How To Make Colombian Ajiaco without Traveling to Bogota

Colombian Ajiaco, a traditional Colombian soup chicken and potato soup made with corn on the cob, cilantro, and herb guascas. Hearty and full of flavor!

A chamba pot with Colombian ajiaco on a wood table with a side of rice, avocado, cream, and cilantro and a glass of wine.

Love hearty and flavorful soups? Ajiaco soup recipe was the culinary highlight our trip to Bogota and Colombia as a whole. We loved ajiaco so much that we reached out to a Colombian friend who shared this delicious recipe so you can recreate this much-loved soup from Bogota in your own home.

👉 Ready to learn how to make ajiaco soup without having to travel to Bogota? Let’s do it!

🇨🇴 Ajiaco origins

Ajiaco is a soup of chicken and three types of potatoes simmered in a light broth with onions, garlic, cilantro, green onions, and a small piece of corn on the cob. The soup is served in a sizzling chamba soup pot with white rice, sliced avocado, and a small pot of cream and side of capers for mixing.

The history of ajiaco is debated and many countries (including Cuba, Colombia, and Peru) claim its origin, but one thing is for sure–Colombians have perfected it.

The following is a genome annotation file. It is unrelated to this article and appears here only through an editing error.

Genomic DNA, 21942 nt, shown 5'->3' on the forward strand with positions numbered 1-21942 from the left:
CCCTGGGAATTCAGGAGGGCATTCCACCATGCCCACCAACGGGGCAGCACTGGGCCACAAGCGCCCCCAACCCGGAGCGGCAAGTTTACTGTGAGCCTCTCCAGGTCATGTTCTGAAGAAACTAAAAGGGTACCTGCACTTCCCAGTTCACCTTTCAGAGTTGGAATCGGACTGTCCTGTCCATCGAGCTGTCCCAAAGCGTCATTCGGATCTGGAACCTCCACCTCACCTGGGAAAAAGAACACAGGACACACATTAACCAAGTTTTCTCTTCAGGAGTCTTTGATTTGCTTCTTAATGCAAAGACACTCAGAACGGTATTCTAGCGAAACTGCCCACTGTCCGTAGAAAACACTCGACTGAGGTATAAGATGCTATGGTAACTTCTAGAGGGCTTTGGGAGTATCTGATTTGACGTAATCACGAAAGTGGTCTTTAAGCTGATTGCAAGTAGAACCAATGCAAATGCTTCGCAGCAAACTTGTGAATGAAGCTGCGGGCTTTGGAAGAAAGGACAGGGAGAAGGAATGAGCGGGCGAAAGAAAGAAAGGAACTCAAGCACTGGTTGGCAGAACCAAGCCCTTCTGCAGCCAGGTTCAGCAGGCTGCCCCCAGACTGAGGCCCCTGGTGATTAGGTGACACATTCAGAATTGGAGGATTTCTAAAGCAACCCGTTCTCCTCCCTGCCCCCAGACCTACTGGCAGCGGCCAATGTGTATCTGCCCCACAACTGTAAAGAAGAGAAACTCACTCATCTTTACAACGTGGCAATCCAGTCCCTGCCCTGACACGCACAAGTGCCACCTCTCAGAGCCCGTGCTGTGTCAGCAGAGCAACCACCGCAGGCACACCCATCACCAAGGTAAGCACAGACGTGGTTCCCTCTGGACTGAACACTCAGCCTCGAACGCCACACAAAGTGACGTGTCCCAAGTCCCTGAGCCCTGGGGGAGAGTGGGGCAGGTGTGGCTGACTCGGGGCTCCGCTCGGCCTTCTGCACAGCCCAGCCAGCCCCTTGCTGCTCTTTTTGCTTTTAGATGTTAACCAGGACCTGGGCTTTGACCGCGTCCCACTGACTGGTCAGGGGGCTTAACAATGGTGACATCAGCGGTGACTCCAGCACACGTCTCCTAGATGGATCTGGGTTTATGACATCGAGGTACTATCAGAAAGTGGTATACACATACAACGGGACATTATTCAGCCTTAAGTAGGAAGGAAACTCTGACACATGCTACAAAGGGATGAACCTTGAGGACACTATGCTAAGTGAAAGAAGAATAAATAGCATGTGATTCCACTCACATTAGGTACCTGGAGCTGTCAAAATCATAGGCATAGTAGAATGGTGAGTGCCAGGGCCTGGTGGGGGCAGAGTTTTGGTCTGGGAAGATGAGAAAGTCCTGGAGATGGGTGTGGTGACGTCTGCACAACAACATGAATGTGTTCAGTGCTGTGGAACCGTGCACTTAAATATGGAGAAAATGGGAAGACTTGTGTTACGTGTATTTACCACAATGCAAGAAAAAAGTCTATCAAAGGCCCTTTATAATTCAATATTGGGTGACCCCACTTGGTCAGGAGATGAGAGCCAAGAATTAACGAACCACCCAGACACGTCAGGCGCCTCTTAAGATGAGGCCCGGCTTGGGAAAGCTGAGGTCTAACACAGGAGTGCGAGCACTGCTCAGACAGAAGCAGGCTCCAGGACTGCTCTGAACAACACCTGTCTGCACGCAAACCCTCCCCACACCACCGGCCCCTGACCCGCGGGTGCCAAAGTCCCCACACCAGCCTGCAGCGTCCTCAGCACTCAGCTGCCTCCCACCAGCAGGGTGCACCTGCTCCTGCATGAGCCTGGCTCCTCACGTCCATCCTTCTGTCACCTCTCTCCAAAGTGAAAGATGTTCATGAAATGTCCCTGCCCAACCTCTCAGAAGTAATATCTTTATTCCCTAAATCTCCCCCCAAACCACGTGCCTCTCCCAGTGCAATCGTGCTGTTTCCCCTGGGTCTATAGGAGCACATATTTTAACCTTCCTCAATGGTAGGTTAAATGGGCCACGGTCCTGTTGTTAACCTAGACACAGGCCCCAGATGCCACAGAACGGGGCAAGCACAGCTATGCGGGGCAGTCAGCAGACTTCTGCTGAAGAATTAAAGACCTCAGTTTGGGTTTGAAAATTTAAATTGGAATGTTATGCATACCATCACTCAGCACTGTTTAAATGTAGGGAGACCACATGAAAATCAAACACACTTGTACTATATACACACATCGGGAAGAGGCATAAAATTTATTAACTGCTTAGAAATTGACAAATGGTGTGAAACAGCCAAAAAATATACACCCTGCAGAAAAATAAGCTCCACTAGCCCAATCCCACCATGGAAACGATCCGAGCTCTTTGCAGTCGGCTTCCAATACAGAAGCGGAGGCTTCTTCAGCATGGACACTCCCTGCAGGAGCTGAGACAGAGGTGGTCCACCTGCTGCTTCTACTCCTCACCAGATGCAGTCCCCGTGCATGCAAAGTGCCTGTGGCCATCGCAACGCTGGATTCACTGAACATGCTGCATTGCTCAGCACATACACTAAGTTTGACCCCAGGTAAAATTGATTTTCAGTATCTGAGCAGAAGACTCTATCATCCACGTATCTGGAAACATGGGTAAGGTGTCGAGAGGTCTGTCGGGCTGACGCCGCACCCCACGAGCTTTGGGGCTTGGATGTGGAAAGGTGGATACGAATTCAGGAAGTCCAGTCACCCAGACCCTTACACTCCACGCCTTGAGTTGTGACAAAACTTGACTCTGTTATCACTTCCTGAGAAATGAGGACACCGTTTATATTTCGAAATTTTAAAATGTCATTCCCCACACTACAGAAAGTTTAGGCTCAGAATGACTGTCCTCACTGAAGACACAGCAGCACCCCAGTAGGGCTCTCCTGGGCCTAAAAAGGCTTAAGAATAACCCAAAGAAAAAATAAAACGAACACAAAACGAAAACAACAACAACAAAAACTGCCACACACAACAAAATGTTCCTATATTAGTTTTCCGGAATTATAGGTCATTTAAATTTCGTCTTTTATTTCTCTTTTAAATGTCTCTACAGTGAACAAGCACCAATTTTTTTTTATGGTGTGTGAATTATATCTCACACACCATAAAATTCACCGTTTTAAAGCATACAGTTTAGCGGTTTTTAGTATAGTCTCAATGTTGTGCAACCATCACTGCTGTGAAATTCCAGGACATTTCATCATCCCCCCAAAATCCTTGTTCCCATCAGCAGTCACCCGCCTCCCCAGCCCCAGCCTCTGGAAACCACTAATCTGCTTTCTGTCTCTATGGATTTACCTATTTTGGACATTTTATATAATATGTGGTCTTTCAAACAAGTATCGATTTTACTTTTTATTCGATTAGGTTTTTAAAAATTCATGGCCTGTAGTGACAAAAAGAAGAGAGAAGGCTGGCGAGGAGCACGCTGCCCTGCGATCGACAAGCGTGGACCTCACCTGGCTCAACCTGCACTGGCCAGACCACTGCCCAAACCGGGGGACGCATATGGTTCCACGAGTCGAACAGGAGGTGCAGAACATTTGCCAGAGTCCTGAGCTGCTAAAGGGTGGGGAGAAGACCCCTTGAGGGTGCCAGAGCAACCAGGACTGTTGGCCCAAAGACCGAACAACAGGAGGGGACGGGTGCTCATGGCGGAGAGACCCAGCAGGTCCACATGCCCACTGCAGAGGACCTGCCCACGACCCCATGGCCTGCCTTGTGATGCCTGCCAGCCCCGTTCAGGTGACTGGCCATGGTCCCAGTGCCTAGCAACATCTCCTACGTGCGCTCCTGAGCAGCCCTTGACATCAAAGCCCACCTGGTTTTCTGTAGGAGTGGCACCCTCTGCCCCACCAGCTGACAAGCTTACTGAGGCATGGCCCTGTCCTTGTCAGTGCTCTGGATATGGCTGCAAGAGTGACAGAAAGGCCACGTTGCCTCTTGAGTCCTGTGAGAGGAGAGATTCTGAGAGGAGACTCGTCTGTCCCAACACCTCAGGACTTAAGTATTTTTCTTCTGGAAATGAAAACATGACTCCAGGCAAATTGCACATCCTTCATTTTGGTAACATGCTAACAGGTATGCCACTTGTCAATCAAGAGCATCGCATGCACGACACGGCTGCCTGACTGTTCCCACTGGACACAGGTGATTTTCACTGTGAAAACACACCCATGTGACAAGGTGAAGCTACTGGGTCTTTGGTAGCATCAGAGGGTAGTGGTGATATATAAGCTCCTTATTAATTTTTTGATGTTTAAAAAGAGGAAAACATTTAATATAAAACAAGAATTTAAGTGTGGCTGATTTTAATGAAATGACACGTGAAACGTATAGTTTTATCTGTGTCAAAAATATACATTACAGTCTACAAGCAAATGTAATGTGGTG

Colombia, like other South American countries, has a deep history and culture built around the cultivation of potatoes. Ajiaco is a soup that was created to take advantage of the abundant potato harvest and traditionally includes three regional potato varieties: criolla, pastusa, and sabanera.

The dish is commonly found in near Bogota as the region is mountains with a colder climate, which is ideal for growing papas, or potatoes.

🍲 Ingredients

  • Chicken and chicken broth: Chicken is the base of ajiaco and it is cooked in the soup to flavor the broth, then shredded before serving. Chicken broth serves as the liquid of this soup.
  • Potatoes: A mixture of four different potatoes are traditional in ajiaco, but we’re using a mixture of colored new potatoes.
  • Vegetables: Onion, green onions, and garlic are used to add flavor and texture to the soup, and corn is traditionally boiled in the soup and serve whole on the cob.